30,000 died in fiscal 2023 waiting for disability decisions from Social Security

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SSA Commissioner Martin O’Malley sat down with Nextgov/FCW recently to talk through the agency’s biggest challenges, including how it delivers disability assistance.

Thirty thousand people died while waiting for Social Security disability determinations during fiscal 2023, the Social Security Commissioner Martin O’Malley told Nextgov/FCW in a recent interview.

It’s a grim statistic for an agency undergoing what O’Malley describes as a “customer service crisis” induced by a lack of adequate funding and associated staffing woes.

“A disability claimant is waiting for basic income and health insurance,” said David Camp, CEO of the National Organization of Social Security Claimants’ Representatives, an association for those representing disability claimants. 

“To wait an extra month could be the month in which the untreated, already cured disease kills,” he said, noting that although SSA can’t prevent all deaths among those waiting for disability benefits, it has a responsibility to reduce that number.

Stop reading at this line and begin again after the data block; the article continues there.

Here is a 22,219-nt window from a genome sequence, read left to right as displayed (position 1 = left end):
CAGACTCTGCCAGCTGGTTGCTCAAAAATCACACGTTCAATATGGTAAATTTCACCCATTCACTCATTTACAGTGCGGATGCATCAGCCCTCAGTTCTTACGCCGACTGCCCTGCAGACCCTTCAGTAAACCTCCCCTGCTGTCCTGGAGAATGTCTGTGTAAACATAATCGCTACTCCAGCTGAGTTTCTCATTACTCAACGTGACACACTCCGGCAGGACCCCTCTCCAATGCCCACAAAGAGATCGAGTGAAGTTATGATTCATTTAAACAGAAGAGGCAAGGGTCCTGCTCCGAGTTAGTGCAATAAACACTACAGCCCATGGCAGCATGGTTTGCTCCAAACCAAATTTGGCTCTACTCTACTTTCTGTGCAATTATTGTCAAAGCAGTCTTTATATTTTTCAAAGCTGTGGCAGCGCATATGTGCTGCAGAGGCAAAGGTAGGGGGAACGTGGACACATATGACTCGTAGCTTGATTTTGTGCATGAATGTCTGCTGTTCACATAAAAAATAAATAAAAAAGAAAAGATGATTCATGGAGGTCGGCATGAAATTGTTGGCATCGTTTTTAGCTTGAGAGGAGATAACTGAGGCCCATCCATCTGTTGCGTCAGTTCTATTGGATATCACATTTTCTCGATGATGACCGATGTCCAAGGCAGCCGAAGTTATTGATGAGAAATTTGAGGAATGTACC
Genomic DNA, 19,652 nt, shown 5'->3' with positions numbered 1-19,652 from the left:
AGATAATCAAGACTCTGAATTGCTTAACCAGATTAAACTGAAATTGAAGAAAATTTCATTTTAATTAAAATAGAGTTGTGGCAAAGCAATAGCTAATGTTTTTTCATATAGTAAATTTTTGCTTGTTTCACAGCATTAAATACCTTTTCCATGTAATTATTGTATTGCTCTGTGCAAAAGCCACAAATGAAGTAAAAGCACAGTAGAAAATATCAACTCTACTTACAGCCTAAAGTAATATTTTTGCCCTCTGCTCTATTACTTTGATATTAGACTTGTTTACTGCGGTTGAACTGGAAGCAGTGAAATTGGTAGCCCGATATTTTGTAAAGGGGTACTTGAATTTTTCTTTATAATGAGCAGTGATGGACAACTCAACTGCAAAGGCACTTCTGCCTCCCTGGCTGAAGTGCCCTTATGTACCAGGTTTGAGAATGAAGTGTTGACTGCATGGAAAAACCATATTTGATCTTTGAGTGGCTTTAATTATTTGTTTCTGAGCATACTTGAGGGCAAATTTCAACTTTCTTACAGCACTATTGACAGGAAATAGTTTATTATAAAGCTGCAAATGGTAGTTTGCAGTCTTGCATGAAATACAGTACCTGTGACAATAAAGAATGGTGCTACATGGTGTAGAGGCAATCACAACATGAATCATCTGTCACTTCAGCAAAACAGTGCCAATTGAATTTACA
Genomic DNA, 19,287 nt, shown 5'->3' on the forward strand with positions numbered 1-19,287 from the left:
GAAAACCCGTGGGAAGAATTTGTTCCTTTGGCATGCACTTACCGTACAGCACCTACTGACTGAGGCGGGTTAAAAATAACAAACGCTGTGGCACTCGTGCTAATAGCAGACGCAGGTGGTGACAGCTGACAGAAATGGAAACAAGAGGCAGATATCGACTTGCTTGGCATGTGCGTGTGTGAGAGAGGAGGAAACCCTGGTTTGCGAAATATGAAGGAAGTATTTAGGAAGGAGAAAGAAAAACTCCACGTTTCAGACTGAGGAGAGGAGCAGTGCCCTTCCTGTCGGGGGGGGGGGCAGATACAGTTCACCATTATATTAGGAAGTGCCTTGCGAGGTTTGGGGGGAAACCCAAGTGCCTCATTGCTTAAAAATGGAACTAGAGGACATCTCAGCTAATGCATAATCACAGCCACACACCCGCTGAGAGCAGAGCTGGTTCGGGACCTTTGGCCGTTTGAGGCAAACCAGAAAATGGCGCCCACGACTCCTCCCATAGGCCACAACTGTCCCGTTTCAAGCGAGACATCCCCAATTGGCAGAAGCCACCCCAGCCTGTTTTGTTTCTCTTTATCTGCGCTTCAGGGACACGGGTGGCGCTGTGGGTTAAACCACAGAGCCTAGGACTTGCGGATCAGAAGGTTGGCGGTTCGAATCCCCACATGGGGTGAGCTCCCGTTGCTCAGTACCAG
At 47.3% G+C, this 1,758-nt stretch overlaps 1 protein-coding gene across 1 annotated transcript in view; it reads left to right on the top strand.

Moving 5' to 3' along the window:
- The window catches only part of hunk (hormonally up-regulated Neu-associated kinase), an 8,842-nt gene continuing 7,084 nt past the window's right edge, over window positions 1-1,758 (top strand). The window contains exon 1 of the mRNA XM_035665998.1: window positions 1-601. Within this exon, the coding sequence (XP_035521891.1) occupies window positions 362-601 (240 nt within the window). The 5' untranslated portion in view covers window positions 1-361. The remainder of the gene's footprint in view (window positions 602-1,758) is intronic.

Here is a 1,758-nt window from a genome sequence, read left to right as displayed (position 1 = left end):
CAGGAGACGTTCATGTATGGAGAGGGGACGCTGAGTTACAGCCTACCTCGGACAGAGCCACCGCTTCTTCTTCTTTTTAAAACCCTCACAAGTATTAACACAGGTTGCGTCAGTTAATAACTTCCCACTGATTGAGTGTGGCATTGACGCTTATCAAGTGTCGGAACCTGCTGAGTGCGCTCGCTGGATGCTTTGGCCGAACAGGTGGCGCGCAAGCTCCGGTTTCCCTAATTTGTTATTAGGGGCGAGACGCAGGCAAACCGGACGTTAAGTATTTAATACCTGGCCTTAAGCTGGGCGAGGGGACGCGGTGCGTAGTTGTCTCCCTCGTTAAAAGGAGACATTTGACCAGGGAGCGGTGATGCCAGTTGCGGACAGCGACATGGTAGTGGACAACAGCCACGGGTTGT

The 30,000 individuals who died were waiting for a decision from the agency at the initial, reconsideration or hearing levels. That’s out of over 1.6 million who were waiting for a decision on average that year, according to an agency spokesperson who said that this was the first time the agency calculated this statistic.

SSA delivers two kinds of disability assistance. Supplemental Security Income, or SSI, is need-based assistance for older adults and people with disabilities with limited income. Social Security Disability Insurance, or SSDI, is also for individuals with disabilities, but it’s tied to work history.

Currently, the wait time for an initial disability decision is almost eight months, and the agency has a backlog of 1.1 million pending initial disability claims, as of fiscal 2023. Those that ask for SSA to reconsider their initial decision for a disability claim have to wait another seven months, and those that request a hearing wait a year.

O’Malley recently told Congress the buildup of disability claims is one of three targets he was focusing on after being confirmed as commissioner in December, in addition to wait times for the agency’s 1-800 number and problems with overpayments and underpayments in benefits.